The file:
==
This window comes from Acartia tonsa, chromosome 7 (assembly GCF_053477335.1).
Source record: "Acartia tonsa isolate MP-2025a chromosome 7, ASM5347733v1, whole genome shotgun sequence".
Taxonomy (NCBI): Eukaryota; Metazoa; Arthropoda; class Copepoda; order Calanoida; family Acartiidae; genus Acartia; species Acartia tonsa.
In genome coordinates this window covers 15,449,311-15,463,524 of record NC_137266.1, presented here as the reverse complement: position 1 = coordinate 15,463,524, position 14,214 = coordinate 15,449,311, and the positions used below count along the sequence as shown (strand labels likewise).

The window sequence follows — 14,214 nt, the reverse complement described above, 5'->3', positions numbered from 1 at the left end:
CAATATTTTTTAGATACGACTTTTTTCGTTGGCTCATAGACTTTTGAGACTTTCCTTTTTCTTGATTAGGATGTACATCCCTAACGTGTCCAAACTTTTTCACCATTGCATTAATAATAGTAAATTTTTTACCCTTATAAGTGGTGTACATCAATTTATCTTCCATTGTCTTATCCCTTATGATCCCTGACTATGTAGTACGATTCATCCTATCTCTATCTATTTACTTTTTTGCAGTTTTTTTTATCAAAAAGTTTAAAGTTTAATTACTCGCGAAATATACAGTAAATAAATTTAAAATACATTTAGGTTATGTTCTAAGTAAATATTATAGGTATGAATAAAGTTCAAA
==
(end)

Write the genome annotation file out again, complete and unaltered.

This window comes from Acartia tonsa, chromosome 7 (assembly GCF_053477335.1).
Source record: "Acartia tonsa isolate MP-2025a chromosome 7, ASM5347733v1, whole genome shotgun sequence".
Taxonomy (NCBI): Eukaryota; Metazoa; Arthropoda; class Copepoda; order Calanoida; family Acartiidae; genus Acartia; species Acartia tonsa.
In genome coordinates this window covers 15,449,311-15,463,524 of record NC_137266.1, presented here as the reverse complement: position 1 = coordinate 15,463,524, position 14,214 = coordinate 15,449,311, and the positions used below count along the sequence as shown (strand labels likewise).

The window sequence follows — 14,214 nt, the reverse complement described above, 5'->3', positions numbered from 1 at the left end:
CAATATTTTTTAGATACGACTTTTTTCGTTGGCTCATAGACTTTTGAGACTTTCCTTTTTCTTGATTAGGATGTACATCCCTAACGTGTCCAAACTTTTTCACCATTGCATTAATAATAGTAAATTTTTTACCCTTATAAGTGGTGTACATCAATTTATCTTCCATTGTCTTATCCCTTATGATCCCTGACTATGTAGTACGATTCATCCTATCTCTATCTATTTACTTTTTTGCAGTTTTTTTTATCAAAAAGTTTAAAGTTTAATTACTCGCGAAATATACAGTAAATAAATTTAAAATACATTTAGGTTATGTTCTAAGTAAATATTATAGGTATGAATAAAGTTCAAA